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“He was 9 (mcg/dl),” Daniels said. “He wasn’t at a 10, so no one told me. But he was a 9, so how much more did he need to have in his body for anyone to contact me?”

Mark Templeton, an attorney at the University of Chicago Law School's Abrams Environmental Law Clinic, said Daniels is just one example of how a lower threshold would have meant quicker intervention — when the services could have more impact.

"Moreover, parents and other community members might have started asking more questions earlier about the source of the contamination, which could have brought greater attention to the issues at the Superfund site and might have spared others from the effects of the contamination," Templeton said. "Unfortunately, East Chicago is not the only area in Indiana with lead contamination problems ..."

Petition seeks immediate action

The petition asks the state health department to use emergency powers to temporarily update the state’s case management standards while it prepares to permanently update the rule through the normal process.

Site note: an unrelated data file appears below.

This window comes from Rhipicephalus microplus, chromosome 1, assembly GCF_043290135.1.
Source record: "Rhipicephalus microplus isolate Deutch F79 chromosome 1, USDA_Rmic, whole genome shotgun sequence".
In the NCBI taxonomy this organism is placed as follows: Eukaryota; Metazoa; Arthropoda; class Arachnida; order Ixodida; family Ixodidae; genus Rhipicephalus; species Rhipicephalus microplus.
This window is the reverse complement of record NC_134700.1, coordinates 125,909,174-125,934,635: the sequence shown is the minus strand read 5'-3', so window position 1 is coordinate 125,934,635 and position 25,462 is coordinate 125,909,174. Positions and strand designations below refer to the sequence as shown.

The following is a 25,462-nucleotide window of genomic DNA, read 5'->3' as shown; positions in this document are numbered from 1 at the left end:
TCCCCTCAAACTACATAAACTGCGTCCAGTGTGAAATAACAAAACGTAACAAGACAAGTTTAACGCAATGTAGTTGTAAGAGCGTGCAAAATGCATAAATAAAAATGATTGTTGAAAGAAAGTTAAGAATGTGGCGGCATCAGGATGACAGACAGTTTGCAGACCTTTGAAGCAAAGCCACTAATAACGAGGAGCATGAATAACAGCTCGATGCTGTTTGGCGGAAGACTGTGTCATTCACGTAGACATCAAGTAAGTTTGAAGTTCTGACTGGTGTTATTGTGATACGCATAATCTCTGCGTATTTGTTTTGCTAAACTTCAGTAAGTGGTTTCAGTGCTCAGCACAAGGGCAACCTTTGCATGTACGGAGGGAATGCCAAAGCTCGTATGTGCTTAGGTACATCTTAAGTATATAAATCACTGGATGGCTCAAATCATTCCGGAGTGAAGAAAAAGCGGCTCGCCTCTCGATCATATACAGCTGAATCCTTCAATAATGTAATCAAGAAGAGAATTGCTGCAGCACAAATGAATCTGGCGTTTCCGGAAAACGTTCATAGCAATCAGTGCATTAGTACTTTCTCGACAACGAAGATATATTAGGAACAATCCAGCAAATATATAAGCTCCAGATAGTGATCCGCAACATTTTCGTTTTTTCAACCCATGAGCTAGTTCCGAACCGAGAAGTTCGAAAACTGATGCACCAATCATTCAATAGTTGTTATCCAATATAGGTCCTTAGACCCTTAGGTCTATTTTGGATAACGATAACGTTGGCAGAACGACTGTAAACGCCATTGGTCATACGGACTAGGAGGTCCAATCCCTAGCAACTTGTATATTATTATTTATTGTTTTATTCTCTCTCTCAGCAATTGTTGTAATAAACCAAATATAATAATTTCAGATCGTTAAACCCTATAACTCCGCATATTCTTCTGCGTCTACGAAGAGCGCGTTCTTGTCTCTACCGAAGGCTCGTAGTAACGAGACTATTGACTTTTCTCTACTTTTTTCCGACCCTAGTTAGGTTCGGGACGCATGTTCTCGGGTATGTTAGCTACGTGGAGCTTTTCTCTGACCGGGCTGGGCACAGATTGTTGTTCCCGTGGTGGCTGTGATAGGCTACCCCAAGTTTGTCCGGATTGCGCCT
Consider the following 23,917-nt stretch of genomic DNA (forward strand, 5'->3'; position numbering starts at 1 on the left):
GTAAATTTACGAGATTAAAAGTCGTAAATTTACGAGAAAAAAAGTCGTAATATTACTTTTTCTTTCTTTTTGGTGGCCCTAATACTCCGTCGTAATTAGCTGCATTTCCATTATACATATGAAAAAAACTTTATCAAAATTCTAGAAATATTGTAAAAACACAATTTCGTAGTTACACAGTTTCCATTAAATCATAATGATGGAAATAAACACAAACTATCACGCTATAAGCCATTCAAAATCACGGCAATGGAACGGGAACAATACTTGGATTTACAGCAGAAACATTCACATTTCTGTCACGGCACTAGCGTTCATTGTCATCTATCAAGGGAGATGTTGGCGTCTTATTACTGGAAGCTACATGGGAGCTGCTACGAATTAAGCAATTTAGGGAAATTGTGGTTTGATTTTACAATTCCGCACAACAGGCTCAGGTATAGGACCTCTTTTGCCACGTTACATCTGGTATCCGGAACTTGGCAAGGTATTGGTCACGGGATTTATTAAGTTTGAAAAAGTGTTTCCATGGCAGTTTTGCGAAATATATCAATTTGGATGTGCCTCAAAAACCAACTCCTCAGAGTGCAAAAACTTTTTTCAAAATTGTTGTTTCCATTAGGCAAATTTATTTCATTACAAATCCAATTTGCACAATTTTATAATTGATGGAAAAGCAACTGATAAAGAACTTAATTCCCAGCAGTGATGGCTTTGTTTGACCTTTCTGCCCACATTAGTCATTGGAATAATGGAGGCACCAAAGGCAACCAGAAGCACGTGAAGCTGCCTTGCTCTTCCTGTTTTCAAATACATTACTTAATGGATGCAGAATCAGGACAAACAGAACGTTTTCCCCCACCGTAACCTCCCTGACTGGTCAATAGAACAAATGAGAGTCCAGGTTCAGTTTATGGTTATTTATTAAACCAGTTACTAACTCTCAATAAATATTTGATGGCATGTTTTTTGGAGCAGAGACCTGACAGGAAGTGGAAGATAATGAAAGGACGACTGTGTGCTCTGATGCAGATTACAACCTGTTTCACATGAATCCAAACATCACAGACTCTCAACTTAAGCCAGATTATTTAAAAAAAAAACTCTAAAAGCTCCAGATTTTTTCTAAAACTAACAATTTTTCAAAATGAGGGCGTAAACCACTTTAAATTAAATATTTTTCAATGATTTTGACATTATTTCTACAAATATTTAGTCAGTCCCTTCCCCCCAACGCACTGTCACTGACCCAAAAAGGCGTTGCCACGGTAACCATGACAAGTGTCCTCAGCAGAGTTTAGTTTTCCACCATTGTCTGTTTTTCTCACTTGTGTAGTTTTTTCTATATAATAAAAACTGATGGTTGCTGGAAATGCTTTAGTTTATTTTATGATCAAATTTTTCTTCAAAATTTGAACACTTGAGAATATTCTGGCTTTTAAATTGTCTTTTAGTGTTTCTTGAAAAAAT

The change could mean more children will qualify for additional and periodic retesting, management and monitoring.

The health department's executive board — which adopts department rules and regulations — approved ISDH’s recommendation to file an emergency rule in March 2018, suggesting the issue required immediate attention. But the rule never became effective, the petitioners wrote. 

Under current regulations, local health departments are required to identify potential sources of lead exposure, arranging to test other young children in the home, assessing risks for pregnant woman in the home and notifying property owners of such hazards — but only when a child has an EBLL above 10, the petition states.